Making the case for being No. 1: Karl-Anthony Towns

Note: This is the first in a series of features making a case for each top prospect.

Thousand Oaks, Calif.-- It's a Monday morning, three weeks before the NBA draft, and there's something "off" about Karl-Anthony Towns as he goes through his morning basketball workout at the Spectrum in Thousand Oaks.

Off like, this court is at Skywalker Ranch and George Lucas is in some editing bay making more infamous effect edits to a "Special Edition" of Towns.

Towns is on the court with fellow top prospects D'Angelo Russell and Willie Cauley-Stein. Everyone is awesome, but your eyes keep turning to Towns.

Maybe it's the effortless way that he's draining shots from beyond the NBA 3-point line. Or the flawlessness of the ball handling drills Don MacLean is putting him through. Perhaps it's the way he catches the ball on the wing, makes a perfect pivot and spins and finishes with a huge dunk above the rim.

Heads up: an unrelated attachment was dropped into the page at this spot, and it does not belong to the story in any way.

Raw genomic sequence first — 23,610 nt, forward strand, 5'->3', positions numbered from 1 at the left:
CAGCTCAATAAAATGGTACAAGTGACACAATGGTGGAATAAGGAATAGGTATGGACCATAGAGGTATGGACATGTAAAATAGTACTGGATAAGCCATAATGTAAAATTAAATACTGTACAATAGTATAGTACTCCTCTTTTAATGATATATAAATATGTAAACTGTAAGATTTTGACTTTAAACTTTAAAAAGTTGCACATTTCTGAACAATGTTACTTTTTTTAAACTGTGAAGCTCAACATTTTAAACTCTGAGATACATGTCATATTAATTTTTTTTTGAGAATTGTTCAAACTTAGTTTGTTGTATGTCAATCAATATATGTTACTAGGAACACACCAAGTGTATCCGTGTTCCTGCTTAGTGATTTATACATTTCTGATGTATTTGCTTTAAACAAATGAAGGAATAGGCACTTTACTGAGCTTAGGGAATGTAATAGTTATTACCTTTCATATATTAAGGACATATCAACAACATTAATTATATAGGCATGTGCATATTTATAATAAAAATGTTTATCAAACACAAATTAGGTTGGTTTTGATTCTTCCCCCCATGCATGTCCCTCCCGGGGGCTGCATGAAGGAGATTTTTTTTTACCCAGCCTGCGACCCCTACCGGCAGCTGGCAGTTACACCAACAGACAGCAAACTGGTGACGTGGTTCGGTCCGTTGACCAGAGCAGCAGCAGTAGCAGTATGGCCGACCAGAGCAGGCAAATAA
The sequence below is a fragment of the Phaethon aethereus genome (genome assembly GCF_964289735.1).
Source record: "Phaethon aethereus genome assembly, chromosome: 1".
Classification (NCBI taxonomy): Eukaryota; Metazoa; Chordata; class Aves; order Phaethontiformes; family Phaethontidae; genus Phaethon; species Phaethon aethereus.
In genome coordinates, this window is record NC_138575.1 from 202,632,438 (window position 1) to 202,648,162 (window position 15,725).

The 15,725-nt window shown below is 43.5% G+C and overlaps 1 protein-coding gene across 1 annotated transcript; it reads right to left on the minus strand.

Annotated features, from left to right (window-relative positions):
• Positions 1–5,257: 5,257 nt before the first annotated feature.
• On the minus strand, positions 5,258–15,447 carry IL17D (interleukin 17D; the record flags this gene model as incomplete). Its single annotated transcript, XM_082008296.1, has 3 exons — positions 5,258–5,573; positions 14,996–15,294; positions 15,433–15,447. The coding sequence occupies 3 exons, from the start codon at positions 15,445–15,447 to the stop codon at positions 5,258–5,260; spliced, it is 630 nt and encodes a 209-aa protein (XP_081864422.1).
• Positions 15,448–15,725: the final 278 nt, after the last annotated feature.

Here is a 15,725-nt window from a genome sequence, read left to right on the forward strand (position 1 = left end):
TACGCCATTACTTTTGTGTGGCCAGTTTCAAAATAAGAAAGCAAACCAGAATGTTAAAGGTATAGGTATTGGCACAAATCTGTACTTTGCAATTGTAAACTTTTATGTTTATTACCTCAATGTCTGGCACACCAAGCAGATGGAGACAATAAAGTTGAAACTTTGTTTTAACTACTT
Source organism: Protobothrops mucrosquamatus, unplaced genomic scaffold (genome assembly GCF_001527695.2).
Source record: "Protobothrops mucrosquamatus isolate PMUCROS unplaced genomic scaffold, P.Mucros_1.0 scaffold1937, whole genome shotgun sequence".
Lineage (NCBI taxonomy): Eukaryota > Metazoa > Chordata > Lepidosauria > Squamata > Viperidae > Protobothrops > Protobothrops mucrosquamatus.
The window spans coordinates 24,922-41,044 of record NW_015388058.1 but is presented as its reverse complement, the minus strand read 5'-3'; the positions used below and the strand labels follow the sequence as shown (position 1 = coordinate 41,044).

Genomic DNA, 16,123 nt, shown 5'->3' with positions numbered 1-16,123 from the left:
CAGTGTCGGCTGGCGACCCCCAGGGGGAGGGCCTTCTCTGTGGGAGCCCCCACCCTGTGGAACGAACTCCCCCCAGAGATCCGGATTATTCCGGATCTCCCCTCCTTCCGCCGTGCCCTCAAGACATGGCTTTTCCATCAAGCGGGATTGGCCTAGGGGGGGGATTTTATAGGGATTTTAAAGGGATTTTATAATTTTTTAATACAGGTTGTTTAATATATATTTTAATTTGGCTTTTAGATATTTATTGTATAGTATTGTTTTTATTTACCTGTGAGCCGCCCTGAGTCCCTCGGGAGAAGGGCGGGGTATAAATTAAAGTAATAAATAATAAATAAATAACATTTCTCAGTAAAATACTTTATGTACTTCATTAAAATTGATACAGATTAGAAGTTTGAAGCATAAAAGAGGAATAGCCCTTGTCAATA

Or maybe, it's seeing all of those skills usually reserved for guards in a man with size-20 shoes and a 9-foot-5 standing reach. In a league filled with superstars who often are physical wonders -- Towns still stands out.

Big men can't do things Towns can do. They're not supposed to. It's not natural. Yet, for 90 minutes, Towns kept playing more like James Harden than Dwight Howard.

MacLean, the former UCLA superstar and 10-year NBA veteran, walks over to me shaking his head.

"I've been training guys for the draft for 11 years," he said, "and I've never seen anyone his size who can do the things that Karl can do. It's otherworldly."

That's how it feels -- otherworldly. What if Howard could shoot, dribble and move the way Harden does?